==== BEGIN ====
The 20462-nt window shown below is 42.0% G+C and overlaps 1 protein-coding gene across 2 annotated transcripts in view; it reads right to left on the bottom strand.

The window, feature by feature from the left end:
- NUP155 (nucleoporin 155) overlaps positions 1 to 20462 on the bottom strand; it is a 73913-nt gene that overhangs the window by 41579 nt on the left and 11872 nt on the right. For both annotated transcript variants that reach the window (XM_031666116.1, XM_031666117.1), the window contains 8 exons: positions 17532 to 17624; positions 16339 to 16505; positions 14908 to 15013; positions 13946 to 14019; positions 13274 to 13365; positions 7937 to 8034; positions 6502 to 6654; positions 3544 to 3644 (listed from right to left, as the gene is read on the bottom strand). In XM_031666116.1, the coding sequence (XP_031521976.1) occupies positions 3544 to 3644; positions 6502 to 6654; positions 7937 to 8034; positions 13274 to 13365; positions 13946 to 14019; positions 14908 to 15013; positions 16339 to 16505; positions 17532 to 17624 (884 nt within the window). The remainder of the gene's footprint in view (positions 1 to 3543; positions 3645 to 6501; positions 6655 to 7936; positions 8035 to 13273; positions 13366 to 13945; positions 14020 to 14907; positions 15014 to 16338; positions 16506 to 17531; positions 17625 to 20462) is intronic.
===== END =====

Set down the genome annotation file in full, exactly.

The 20462-nt window shown below is 42.0% G+C and overlaps 1 protein-coding gene across 2 annotated transcripts in view; it reads right to left on the bottom strand.

The window, feature by feature from the left end:
- NUP155 (nucleoporin 155) overlaps positions 1 to 20462 on the bottom strand; it is a 73913-nt gene that overhangs the window by 41579 nt on the left and 11872 nt on the right. For both annotated transcript variants that reach the window (XM_031666116.1, XM_031666117.1), the window contains 8 exons: positions 17532 to 17624; positions 16339 to 16505; positions 14908 to 15013; positions 13946 to 14019; positions 13274 to 13365; positions 7937 to 8034; positions 6502 to 6654; positions 3544 to 3644 (listed from right to left, as the gene is read on the bottom strand). In XM_031666116.1, the coding sequence (XP_031521976.1) occupies positions 3544 to 3644; positions 6502 to 6654; positions 7937 to 8034; positions 13274 to 13365; positions 13946 to 14019; positions 14908 to 15013; positions 16339 to 16505; positions 17532 to 17624 (884 nt within the window). The remainder of the gene's footprint in view (positions 1 to 3543; positions 3645 to 6501; positions 6655 to 7936; positions 8035 to 13273; positions 13366 to 13945; positions 14020 to 14907; positions 15014 to 16338; positions 16506 to 17531; positions 17625 to 20462) is intronic.